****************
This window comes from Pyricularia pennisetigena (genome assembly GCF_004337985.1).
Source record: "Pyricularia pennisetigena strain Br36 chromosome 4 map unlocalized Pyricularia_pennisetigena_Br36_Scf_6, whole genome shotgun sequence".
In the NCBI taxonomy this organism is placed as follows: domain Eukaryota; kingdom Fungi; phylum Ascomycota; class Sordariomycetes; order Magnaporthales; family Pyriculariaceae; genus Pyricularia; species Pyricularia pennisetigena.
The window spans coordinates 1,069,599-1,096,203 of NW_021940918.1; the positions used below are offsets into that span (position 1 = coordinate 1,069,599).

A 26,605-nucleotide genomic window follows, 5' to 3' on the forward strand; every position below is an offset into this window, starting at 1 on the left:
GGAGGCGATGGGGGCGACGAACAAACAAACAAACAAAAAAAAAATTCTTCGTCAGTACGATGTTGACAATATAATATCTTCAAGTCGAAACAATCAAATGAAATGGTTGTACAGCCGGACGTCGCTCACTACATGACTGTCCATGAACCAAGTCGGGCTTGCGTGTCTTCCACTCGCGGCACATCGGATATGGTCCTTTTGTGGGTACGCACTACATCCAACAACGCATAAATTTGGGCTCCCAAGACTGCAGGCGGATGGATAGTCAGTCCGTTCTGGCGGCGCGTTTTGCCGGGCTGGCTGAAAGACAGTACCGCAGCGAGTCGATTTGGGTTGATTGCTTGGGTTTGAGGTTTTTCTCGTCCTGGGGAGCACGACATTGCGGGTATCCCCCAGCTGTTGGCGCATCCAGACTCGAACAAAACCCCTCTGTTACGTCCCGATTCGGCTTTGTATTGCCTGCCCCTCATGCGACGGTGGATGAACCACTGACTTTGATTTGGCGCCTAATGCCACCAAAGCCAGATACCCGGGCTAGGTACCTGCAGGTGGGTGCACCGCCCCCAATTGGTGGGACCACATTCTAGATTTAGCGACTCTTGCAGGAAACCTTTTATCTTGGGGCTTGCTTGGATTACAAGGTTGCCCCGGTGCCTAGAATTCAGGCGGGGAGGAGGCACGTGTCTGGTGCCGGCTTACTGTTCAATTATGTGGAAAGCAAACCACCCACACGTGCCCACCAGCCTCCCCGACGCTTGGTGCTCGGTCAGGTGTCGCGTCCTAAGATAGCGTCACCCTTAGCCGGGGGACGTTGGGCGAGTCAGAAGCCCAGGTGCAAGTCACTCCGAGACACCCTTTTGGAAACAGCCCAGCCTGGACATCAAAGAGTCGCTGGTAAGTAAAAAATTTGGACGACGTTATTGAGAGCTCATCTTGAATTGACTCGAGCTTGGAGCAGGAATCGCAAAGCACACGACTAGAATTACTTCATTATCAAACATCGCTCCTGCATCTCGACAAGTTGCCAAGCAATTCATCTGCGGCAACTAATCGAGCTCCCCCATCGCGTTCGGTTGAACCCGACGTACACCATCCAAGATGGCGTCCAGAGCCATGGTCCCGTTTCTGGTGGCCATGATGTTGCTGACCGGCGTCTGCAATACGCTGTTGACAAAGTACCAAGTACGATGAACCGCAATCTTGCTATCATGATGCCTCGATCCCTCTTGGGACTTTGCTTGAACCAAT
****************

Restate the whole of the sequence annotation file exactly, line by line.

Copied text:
This window comes from Pyricularia pennisetigena (genome assembly GCF_004337985.1).
Source record: "Pyricularia pennisetigena strain Br36 chromosome 4 map unlocalized Pyricularia_pennisetigena_Br36_Scf_6, whole genome shotgun sequence".
In the NCBI taxonomy this organism is placed as follows: domain Eukaryota; kingdom Fungi; phylum Ascomycota; class Sordariomycetes; order Magnaporthales; family Pyriculariaceae; genus Pyricularia; species Pyricularia pennisetigena.
The window spans coordinates 1,069,599-1,096,203 of NW_021940918.1; the positions used below are offsets into that span (position 1 = coordinate 1,069,599).

A 26,605-nucleotide genomic window follows, 5' to 3' on the forward strand; every position below is an offset into this window, starting at 1 on the left:
GGAGGCGATGGGGGCGACGAACAAACAAACAAACAAAAAAAAAATTCTTCGTCAGTACGATGTTGACAATATAATATCTTCAAGTCGAAACAATCAAATGAAATGGTTGTACAGCCGGACGTCGCTCACTACATGACTGTCCATGAACCAAGTCGGGCTTGCGTGTCTTCCACTCGCGGCACATCGGATATGGTCCTTTTGTGGGTACGCACTACATCCAACAACGCATAAATTTGGGCTCCCAAGACTGCAGGCGGATGGATAGTCAGTCCGTTCTGGCGGCGCGTTTTGCCGGGCTGGCTGAAAGACAGTACCGCAGCGAGTCGATTTGGGTTGATTGCTTGGGTTTGAGGTTTTTCTCGTCCTGGGGAGCACGACATTGCGGGTATCCCCCAGCTGTTGGCGCATCCAGACTCGAACAAAACCCCTCTGTTACGTCCCGATTCGGCTTTGTATTGCCTGCCCCTCATGCGACGGTGGATGAACCACTGACTTTGATTTGGCGCCTAATGCCACCAAAGCCAGATACCCGGGCTAGGTACCTGCAGGTGGGTGCACCGCCCCCAATTGGTGGGACCACATTCTAGATTTAGCGACTCTTGCAGGAAACCTTTTATCTTGGGGCTTGCTTGGATTACAAGGTTGCCCCGGTGCCTAGAATTCAGGCGGGGAGGAGGCACGTGTCTGGTGCCGGCTTACTGTTCAATTATGTGGAAAGCAAACCACCCACACGTGCCCACCAGCCTCCCCGACGCTTGGTGCTCGGTCAGGTGTCGCGTCCTAAGATAGCGTCACCCTTAGCCGGGGGACGTTGGGCGAGTCAGAAGCCCAGGTGCAAGTCACTCCGAGACACCCTTTTGGAAACAGCCCAGCCTGGACATCAAAGAGTCGCTGGTAAGTAAAAAATTTGGACGACGTTATTGAGAGCTCATCTTGAATTGACTCGAGCTTGGAGCAGGAATCGCAAAGCACACGACTAGAATTACTTCATTATCAAACATCGCTCCTGCATCTCGACAAGTTGCCAAGCAATTCATCTGCGGCAACTAATCGAGCTCCCCCATCGCGTTCGGTTGAACCCGACGTACACCATCCAAGATGGCGTCCAGAGCCATGGTCCCGTTTCTGGTGGCCATGATGTTGCTGACCGGCGTCTGCAATACGCTGTTGACAAAGTACCAAGTACGATGAACCGCAATCTTGCTATCATGATGCCTCGATCCCTCTTGGGACTTTGCTTGAACCAAT